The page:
Manchin Supports Hunter Biden Subpoena: ‘This Is Why We Are Where We Are’

‘You’re asking me to make the most important decision that I’ve ever made … and I wanna hear everything I can…’

(Ben Sellers, Liberty Headlines) Moderate Democratic Sen. Joe Manchin of West Virginia made clear that the vote—most likely on Friday— whether to call additional witnesses in the Senate impeachment trial of President Donald Trump probably will not be a bipartisan one.

“I want witnesses,” Manchin said Monday on MSNBC’s “Morning Joe,” shortly before holding a press conference of his own.

“I want people to tell me what you know,” he continued. “You’re asking me to make the most important decision that I’ve ever made in the political arena or as an individual, and I wanna hear everything I can.”

Manchin, who was the only Democrat to vote in favor of confirming Supreme Court Justice Brett Kavanaugh, is widely viewed as one of the party’s most conservative senators.

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He said he was open to hearing from witnesses favored by both sides, including Hunter Biden, the son of former Vice President Joe Biden.

Hunter Biden’s ‘consulting’ role as a board member of the corrupt Burisma energy company—for which he received millions of dollars between 2014 and his April 2019 resignation—has been a central component in the impeachment.

Both House impeachment managers and Trump’s defense team delved into it at length during their opening statements.

While most Democrats have dismissed the idea of a brokered compromise on witnesses and have pushed back against having the Bidens testify, Manchin signaled that he would likely support such an arrangement.

“I don’t have a problem there, because this is why we are where we are,” he said of a Biden subpoena.

“Now, I think that he [Hunter Biden] could clear himself—what I know and what I’ve heard—but being afraid to put anybody that might have pertinent information is wrong, no matter if you’re a Democrat or Republican,” he added.

Manchin said he had not discussed his position with Senate Minority Leader Chuck Schumer and was unlikely to put his party allegiance over his loyalty and duty to his constituents.

“I’m Joe from West Virginia, and Chuck’s my friend, but I get along with everybody,” he said.

“All the Republicans—I don’t have anybody I don’t like, and I try to work with all of them,” Manchin continued. “But, by golly, I’ve gotta go home and look West Virginia in the eye and say, ‘Hey, this is why I did it.’ If I don’t have an answer and I can’t explain it, I can’t vote for it.”

Senate GOP leaders have pressed for a quick dismissal without any additional witnesses, maintaining that the politically motivated House case does not warrant any further consideration.

Trump’s defense argued that the charges—lacking a specifically enumerated crime—run contrary to the framers’ intentions and the past precedent regarding presidential impeachments. Both prior efforts—the trials of presidents Andrew Johnson and Bill Clinton—ended in acquittals despite clearer evidence of the commission of crimes.

But following the conclusion of opening arguments on Tuesday, Senate Majority Leader Mitch McConnell, R-Ky., indicated that he may not have the 51 votes needed for an outright dismissal.

Republicans hold a 53-47 lead in the Senate (with two left-wing independents caucusing with Democrats). However, three GOP senators—Mitt Romney of Utah, Susan Collins of Maine and Lisa Murkowski of Alaska—all have expressed support for hearing additional witnesses.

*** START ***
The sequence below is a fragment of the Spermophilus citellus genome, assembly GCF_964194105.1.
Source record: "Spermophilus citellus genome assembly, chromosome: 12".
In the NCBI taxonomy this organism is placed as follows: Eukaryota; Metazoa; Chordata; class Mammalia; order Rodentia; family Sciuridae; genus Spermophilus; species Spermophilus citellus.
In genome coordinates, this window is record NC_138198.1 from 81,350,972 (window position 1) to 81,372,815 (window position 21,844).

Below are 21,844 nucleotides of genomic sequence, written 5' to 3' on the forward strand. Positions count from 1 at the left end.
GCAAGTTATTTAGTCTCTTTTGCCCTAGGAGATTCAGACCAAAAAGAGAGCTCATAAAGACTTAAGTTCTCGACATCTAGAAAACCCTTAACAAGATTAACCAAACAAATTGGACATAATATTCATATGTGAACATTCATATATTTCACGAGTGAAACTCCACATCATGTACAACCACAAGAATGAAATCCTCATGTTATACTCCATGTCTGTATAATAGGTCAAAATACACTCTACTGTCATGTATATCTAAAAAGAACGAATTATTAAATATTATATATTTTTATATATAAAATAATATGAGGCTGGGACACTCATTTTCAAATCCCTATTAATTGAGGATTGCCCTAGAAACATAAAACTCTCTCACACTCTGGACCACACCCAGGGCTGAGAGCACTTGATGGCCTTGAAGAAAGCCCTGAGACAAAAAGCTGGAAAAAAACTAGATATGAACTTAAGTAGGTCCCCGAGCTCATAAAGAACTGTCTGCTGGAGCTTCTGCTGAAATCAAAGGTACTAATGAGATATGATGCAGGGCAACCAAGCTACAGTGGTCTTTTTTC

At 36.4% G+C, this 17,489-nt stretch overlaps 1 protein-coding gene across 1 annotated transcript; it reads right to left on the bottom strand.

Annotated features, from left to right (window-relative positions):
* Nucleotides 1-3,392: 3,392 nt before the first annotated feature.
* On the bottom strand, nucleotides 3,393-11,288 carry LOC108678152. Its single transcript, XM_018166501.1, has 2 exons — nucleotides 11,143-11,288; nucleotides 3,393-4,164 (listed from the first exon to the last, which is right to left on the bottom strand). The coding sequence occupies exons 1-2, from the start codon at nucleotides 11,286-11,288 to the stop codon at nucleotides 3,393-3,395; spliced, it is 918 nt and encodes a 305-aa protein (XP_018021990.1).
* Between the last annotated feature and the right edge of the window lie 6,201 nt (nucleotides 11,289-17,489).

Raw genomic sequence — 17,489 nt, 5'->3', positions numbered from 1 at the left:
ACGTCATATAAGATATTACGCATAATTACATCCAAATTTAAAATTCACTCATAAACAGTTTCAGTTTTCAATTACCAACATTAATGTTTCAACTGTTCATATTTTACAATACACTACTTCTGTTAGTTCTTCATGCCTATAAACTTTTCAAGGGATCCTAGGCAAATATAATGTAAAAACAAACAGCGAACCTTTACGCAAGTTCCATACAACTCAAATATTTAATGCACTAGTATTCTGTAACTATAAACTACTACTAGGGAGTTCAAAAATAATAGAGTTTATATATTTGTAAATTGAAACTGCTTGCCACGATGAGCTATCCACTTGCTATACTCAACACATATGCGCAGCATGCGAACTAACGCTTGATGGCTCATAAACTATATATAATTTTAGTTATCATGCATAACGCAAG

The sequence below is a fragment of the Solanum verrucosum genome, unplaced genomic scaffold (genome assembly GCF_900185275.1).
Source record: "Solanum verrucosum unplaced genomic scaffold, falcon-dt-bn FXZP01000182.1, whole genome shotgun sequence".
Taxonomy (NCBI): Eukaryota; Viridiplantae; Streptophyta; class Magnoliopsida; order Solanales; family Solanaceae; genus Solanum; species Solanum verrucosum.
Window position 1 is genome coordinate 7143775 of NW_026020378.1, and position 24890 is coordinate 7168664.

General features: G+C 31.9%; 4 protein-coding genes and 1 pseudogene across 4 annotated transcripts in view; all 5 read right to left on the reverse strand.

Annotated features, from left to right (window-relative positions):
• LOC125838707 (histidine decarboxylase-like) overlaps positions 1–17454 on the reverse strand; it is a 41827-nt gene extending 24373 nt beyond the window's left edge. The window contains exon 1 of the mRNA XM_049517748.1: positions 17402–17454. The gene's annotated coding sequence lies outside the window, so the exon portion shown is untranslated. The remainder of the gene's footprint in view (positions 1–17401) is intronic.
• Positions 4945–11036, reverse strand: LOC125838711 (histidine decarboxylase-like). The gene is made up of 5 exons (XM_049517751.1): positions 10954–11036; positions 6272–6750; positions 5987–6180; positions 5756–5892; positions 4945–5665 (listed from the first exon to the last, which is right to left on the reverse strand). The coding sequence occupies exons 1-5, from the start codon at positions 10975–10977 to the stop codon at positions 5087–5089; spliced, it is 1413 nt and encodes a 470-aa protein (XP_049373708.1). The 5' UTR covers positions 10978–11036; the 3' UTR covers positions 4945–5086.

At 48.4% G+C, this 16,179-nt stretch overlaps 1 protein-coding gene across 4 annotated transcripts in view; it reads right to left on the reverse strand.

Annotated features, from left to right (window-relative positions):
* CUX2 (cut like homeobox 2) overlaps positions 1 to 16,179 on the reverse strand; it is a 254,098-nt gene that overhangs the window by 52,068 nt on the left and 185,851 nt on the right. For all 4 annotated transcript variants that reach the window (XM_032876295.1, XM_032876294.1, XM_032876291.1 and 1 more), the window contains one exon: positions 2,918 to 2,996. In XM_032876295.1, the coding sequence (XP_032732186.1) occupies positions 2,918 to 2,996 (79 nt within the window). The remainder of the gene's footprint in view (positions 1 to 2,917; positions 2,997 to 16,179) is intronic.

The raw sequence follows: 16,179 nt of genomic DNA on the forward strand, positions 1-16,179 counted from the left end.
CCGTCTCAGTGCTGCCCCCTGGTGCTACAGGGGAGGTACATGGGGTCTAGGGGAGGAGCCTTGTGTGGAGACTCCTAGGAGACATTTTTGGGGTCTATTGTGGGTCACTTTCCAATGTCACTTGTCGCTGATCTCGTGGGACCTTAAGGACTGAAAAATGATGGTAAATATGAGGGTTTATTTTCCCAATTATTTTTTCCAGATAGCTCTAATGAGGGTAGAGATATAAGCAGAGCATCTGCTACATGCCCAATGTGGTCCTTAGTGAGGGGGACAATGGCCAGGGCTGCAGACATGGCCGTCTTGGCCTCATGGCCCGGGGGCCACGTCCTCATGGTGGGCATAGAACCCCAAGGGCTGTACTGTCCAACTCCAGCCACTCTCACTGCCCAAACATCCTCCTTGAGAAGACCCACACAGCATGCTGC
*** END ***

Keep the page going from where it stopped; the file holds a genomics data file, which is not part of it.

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Doug Jones/IMAGE: YouTube

The only other Democrat whom Republicans might lean on to consider a quick dismissal without additional witnesses would be Sen. Doug Jones, D-Ala. Jones already faces an uphill battle to win re-election in November, with his predecessor, former Attorney General Jeff Sessions, and his 2017 special election opponent, former Alabama Chief Justice Roy Moore, both signaling interest in another run.

Some media outlets, such as Politico, have included freshman Sen. Kyrsten Sinema, D-Ariz., in the trio of Democrat undecideds who may ultimately vote to acquit Trump on one or both charges. While Sinema ran a campaign to replace retiring Sen. Jeff Flake that did not seem to court conservatives necessarily, her narrow victory over Martha McSally underscored her political vulnerability.

Sinema’s voting history has since entrenched her firmly in the moderate camp, but she faces no imminent danger of losing her seat.

McSally, who subsequently was appointed to replace the late Sen. John McCain, does face a particularly close election in November. She is one of a handful of still-undeclared, battleground-state Republicans facing re-election this year who may potentially break ranks on the question of witnesses.

Like other centrists caught in the political crossfire, Manchin decried the hypocrisy of both sides from those whose 180-degree reversals since the 1999 Clinton impeachment trial were prominently showcased in the opening arguments.

“People are confused,” he said. “… Did they think the brilliance of our framers over 230 years ago left that much wiggle room in that you could change your position every 10 or 20 years?”

Likewise, Manchin said, efforts to cherry-pick only the witnesses who favored a specific partisan outcome seemed to run counter to the oath of impartiality that the senators took.

“I don’t know how anybody goes home and says, ‘I just thought I heard enough,’” Manchin said.

“Wait a minute—the most important thing we’ve ever done as a public official … nothing rises to the level of ‘Should we remove a president?’” he added. “And nobody wants to be in that position.”